Words and photos by Justin Parkhurst
The Burton Knowbuddy program is relatively undefined. Illusive, if you will. The Knowbuddy’s aren’t a team or even a crew. They exist only as amateur riders that fucking rip. Based in different regions all over the country, we selected 3 Knowbuddy’s to explore Montana for 10 days because sometimes you just gotta go north if you want to find real winter. Jack Kyle came out from Breck, John Murphy from Tahoe, and Ezra Racine from Salt Lake City. The rest of the crew was Alex Andrews, acting as the stoke king, Zach Nigro from Burton, and myself. And oh yeah, we had Colt Morgan to film. So it was gonna be pretty hard to screw this up. First edit drops tomorrow.
Whitefish did not fail to deliver. We met up with a local guide and friend of ours, Jared Lynch, he took us directly to the goods and it was on. I was immediately blown away by the soft spoken Ezra who was literally in the air for half the day. He was buttering through pow, spinning, miller flipping, and stomping off of every feature. When I asked him about those acrobatic butters I wasn’t surprised when he told me, “Yea dude I’m all about those, Bridges is my favorite snowboarder.”
The terrain at Whitefish is endless. Whether you’re looking for 3 foot pillows in the trees, natural hips, or cliffs of any size, you’ll find what you’re looking for. Unless you’re a total kook, you can’t have a bad time at Whitefish. Jack Kyle has a style that silently glides through trees and has pop like Bennee. After landing, he would come within inches of so many trees until I either lost count or he disappeared behind a cloud of cold smoke and was gone. And John Murphy would basically mow over anything in his way and just surf the whole mountain. The days were long and filled with some of the most creative snowboarding I have ever witnessed. The fellas got real loose up there, half out of control at times resulting in either full tomahawks or just barely holding on. Either way, it was good to see young talent holding their own in deep chowder and heavy terrain.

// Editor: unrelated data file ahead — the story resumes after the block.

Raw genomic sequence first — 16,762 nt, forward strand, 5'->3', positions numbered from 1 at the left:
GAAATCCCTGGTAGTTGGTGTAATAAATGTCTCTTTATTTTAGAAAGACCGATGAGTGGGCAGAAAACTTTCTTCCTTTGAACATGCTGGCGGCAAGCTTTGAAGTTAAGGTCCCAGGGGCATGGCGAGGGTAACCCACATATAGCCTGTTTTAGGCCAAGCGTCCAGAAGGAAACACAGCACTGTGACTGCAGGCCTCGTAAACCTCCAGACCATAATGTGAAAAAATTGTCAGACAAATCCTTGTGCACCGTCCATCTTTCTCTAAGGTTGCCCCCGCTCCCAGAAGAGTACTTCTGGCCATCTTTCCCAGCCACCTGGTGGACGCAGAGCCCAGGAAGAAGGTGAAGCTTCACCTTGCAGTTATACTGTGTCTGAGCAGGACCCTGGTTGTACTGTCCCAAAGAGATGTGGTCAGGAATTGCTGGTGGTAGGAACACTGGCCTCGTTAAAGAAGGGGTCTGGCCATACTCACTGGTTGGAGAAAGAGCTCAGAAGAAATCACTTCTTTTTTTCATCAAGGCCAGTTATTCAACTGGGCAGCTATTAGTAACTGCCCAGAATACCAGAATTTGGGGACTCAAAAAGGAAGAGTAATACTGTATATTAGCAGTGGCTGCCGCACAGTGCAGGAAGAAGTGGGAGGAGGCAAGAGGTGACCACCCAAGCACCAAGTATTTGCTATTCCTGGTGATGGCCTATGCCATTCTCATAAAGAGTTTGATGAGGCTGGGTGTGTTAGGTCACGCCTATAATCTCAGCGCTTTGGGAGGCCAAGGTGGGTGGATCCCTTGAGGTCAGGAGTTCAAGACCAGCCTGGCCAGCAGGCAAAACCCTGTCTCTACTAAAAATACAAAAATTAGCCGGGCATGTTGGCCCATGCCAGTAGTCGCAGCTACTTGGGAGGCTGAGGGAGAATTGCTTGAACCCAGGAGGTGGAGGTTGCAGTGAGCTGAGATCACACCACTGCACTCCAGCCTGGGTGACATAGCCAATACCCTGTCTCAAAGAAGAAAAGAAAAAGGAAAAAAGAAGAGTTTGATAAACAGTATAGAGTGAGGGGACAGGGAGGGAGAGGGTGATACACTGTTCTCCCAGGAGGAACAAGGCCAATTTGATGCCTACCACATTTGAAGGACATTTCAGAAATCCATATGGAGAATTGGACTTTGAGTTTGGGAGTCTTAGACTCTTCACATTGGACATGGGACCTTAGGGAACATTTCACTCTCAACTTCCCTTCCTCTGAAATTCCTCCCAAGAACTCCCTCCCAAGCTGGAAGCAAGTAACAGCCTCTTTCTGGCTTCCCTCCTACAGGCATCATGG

We managed to go cat skiing on our last day in Whitefish with Great Northern Powder Guides, which was insane. Even a little overwhelming with how much available terrain there was but only one day to ride it. They basically took us 20 miles into the Montana backcountry and said, “okay, tell us where you want togo.” Gnarly. Backcountry pow laps in a heated 14 person cat, bumping Eazy-E. We were down. Lots of party waves and tomahawks ensued. Standard for our trip.
In modern snowboarding, everything is so perfectly packaged together with a rider, his or her sponsors, video project, and energy drink logo, etc. The Knowbuddy program isn’t defined. It just is. Which makes it cool. Nobody really knows what it is. And we think that snowboarding could use a little more mystery and a little bit more of the unknown.
Our next mission was further north to Fernie, BC. Unfortunately we would only make it as far as the border patrol offices. To be continued in part 2…